A classic example is a change in the behavior of fraudulent customers trying to beat the Artificial Intelligence (AI)-based anti-money laundering systems. Simply put, as fraudsters become more vigilant of the existing AI/ML detection rules, they evade the system by changing their strategies to fool the model. Thus, the model quality will degrade as more and more fraudsters try to change their strategy over time.
Sudden Model Drift
When there is a sudden change in consumer behavior, the model trained on historical data won’t be able to account for the impact. During the pandemic, people started spending more on over-the-counter drugs for colds and coughs than earlier. Thus, a forecasting model trained on pre-pandemic data won’t be able to capture this underlying scenario.
Recurring Model Drift
This is more like drift seasonality. There is a behavior change, but it is repetitive or recurring. While analyzing the historical data for any online retail like Flipkart or Amazon, there is always a surge in the number of orders placed during festive sale seasons. When this data is fed to the model, it will lead to a drift in production.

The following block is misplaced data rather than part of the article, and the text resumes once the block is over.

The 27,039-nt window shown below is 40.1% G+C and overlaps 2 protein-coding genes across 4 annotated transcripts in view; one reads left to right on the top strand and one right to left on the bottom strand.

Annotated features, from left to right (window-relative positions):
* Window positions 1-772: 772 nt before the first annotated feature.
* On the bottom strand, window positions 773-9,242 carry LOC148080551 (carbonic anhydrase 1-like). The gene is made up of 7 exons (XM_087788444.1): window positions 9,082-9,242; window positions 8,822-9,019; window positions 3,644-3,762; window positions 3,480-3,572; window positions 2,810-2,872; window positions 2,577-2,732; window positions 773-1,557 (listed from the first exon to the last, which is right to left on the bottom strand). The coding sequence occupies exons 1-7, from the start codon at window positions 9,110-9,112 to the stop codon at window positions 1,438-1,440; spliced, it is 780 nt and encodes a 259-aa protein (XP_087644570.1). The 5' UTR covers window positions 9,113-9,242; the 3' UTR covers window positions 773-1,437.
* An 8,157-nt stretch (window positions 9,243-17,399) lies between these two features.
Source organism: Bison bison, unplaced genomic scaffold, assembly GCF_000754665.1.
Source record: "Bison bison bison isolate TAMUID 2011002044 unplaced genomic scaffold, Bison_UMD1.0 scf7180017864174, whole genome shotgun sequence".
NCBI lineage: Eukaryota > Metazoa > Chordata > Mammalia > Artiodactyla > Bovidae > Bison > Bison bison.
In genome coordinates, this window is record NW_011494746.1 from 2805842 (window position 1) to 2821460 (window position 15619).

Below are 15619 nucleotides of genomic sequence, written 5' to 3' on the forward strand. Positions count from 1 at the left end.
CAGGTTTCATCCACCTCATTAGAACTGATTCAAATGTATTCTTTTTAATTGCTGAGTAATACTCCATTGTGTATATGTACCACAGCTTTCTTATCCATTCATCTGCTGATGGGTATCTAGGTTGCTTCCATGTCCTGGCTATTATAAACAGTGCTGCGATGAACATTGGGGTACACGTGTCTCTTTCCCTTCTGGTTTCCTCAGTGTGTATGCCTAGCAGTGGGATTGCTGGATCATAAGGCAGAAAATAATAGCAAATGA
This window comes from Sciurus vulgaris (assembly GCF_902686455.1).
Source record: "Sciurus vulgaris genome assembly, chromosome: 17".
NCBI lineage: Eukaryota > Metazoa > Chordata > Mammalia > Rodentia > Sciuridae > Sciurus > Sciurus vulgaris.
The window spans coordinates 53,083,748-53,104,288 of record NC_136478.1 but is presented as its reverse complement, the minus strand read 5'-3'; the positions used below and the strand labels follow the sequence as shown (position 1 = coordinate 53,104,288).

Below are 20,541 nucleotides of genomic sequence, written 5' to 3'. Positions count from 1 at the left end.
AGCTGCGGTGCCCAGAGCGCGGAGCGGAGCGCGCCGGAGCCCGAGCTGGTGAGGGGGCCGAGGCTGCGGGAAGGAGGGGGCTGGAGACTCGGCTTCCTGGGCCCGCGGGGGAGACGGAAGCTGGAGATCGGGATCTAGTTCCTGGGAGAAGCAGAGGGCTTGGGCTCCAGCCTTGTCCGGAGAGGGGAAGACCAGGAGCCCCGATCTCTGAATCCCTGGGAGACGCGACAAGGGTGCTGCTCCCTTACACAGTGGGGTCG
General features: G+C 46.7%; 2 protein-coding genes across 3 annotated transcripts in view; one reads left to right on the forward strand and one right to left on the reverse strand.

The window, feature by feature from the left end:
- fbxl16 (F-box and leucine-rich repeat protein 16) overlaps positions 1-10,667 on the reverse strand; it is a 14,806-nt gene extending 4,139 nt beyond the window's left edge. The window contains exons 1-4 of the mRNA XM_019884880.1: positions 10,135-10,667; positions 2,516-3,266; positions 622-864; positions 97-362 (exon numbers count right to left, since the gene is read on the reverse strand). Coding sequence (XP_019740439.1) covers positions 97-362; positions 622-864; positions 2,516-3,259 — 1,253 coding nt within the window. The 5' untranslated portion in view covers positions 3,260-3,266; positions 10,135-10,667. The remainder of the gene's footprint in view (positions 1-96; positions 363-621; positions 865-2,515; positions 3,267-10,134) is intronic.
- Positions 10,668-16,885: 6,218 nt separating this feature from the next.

Incremental Model Drift
When the occurrence of drift is continuous, but the magnitude increases with time, it is classified as incremental. A possible example could be a view time on viral advertisement content. Here with time, the average predicted view time would gradually shift away from the actual view time for a given week or month.
Blips in the Model Drift
You can think of blips as more of a noisy pattern where the drift is more random in terms of time interval and magnitude.
Types of Model Drift
Drift generally implies a gradual change over a period of time. The change in data or the relationship between predictors and the target variables drift are further categorized as given below.
Data drift is defined as a change in the distribution of data. In ML terms, it is the change in the distribution of scoring data against the baseline/training data. This can be further broken down into two categories.
1. Feature Drift
Models are trained on features derived from input or training data. When the statistical properties of the input data change, it might have a domino effect on the model performance and business Key Performance Indicators (KPIs). This can happen due to changes in trend, seasonality, preference changes, gradually with time or due to some uncontrolled external influencing factors. This deviation in the data during the overall time to market is called feature drift.
Fig 2 – Illustrating the model’s time-to-market journey